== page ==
ARTIST INTERVIEW: Pete Molinari

molinari.jpgLike that much-loved suitcase which travels with you on your most memorable journeys, filled to the brim with your hopes and dreams, Pete Molinari’s music has done some miles, sounding well travelled and a little rough around the edges. Listening to his music you feel like you’ve been on a lifelong journey to this point and are finally being welcomed home.

Years of travelling and performing have culminated in his first release, the folk and blues rich ‘Walking Off the Map’. The album is warm and intimate, representing a true shared experience between artist and listener. ‘Love Lies Bleeding’ shares a raw and real emotional journey, using perfect pace to convey pain and longing. With heartfelt lyrics and uncluttered musical accompaniment, this is a song which is deeply felt. ‘Tomorrow is a Long Time’ extends the bluesy feeling, taking listeners into a deeper, darker place. The sublime vocal performance evokes both sorrow and beauty, creating a song you want to spend more time with, either to lose yourself completely or simply extend some comfort.

‘We Belong Together’ is a song that will charm you with its wonderful questioning lyrics and meaningful vocal performance. Just like walking under a sun dappled tree, Molinari’s voice demonstrates lightness and shade, conveying both vulnerability and heart-breaking tenderness. ‘Satisfy Me’ uses rich musical accompaniment to create a dreamy, full-bodied sound. This hopeful song further demonstrates Molinari’s wide vocal range, delivering the poetic lyrics with honesty.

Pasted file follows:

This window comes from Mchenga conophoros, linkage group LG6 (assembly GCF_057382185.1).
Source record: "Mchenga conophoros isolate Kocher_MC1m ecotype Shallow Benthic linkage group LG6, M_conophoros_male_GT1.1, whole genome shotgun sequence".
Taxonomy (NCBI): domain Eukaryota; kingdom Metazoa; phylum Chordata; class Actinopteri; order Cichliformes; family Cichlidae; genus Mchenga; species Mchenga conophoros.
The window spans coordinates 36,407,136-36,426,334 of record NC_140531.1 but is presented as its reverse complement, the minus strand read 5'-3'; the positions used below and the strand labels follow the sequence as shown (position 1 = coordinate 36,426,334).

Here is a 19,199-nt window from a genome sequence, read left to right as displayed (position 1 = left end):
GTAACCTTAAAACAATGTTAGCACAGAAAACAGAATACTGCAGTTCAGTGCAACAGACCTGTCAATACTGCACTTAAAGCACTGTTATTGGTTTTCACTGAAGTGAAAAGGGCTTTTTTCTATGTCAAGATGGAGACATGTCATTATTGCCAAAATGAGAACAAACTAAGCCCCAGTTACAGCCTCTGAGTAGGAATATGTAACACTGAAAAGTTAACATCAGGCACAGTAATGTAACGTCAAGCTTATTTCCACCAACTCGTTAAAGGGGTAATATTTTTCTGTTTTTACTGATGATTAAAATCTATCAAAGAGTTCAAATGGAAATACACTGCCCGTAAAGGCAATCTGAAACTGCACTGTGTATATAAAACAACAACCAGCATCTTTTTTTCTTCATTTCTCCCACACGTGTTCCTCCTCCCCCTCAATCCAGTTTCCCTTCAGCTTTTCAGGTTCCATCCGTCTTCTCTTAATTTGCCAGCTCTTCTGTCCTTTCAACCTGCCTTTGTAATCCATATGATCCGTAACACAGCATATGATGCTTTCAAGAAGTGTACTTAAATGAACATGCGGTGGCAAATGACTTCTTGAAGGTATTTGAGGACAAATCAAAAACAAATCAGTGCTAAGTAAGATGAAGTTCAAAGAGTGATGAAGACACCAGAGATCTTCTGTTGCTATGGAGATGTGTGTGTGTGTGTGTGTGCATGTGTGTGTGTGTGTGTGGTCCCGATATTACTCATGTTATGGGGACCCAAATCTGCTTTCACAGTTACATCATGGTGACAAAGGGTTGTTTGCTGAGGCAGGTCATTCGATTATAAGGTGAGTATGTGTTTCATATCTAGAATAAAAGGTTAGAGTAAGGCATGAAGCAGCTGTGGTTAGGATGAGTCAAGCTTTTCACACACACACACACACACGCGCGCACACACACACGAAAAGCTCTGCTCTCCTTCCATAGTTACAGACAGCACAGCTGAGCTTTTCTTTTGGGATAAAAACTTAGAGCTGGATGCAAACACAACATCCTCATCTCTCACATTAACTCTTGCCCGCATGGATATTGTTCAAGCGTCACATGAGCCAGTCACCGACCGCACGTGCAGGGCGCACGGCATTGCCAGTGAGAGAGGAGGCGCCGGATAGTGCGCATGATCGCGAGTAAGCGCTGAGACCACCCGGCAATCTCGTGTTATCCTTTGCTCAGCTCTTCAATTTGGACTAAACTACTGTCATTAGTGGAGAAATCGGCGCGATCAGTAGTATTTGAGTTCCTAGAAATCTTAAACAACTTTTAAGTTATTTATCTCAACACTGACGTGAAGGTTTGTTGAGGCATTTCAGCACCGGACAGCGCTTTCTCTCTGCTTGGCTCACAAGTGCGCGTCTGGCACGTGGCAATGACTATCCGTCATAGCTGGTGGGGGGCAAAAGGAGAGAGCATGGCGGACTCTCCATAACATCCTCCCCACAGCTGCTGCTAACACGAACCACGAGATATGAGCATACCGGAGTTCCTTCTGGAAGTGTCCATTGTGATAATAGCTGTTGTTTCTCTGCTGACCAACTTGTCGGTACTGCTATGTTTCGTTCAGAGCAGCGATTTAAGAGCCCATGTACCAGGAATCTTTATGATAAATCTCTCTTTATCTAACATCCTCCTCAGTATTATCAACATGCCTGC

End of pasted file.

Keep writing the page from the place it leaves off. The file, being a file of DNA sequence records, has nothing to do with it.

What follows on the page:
Pete Molinari has the rare ability to create music that lasts, withstanding musical fads and fashions which come and go. He captures echoes of a past time when music really meant something and where artists gave themselves completely to the practice of their craft. For listeners, every song offers a journey in music and in voice. Molinari builds musical atmospheres heavy with emotion and inspirational meaning, connecting with his travelling companions in a very direct way, ensuring that no one is lost on their way.

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I recently caught up with Pete Molinari to discuss musical meaning, his songwriting processes and creative inspirations.

TS: I notice that you list your family amongst your influences. Are they influences on you in a musical sense?
PM: My Family were of course a major influence. Probably the most influential in the early part of my life. It was my older brothers that were really into Rock ‘n’ Roll and all kinds of music. They used to go to a lot of Record fairs and bring back all sorts. I’d be at home waiting patiently for what I was going to get. They would usually keep all the Chuck Berry and Little Richard stuff and I would get Edith Piaf, Billy Holiday, Hank Williams, Johnny Cash, Patsy Cline and Loretta Lynn and all that kind of stuff they didn’t want. I sat there hours on end listening and watching those records go round that old record player we had. I would of course eventually also find away of getting the Chuck Berry and Little Richard records too. My Brother was also the first to get a guitar and when they were not around I would sit there all day trying to make sense of it all.

TS: Which of your songs means the most to you and why?
PM: It’s hard to choose. There are many for many different reasons. If I had a gun held to my head and asked to choose from the first Album perhaps ‘Indescribably Blue’ because it is simply just that.

TS: Your lyrics have a very raw, real sound, like they come straight from the heart. Do your own life experiences act as a major source of inspiration for your work or does your muse take another form?
PM: Well I believe an Artist should always address his/her muse. They are all about experience in some way or form. All about a time, a place and certain experience. A lot of it is about the people I guess and the way I may have seen the world at that point in time. I probably see it really different now. But truth is truth. Everything changes but that.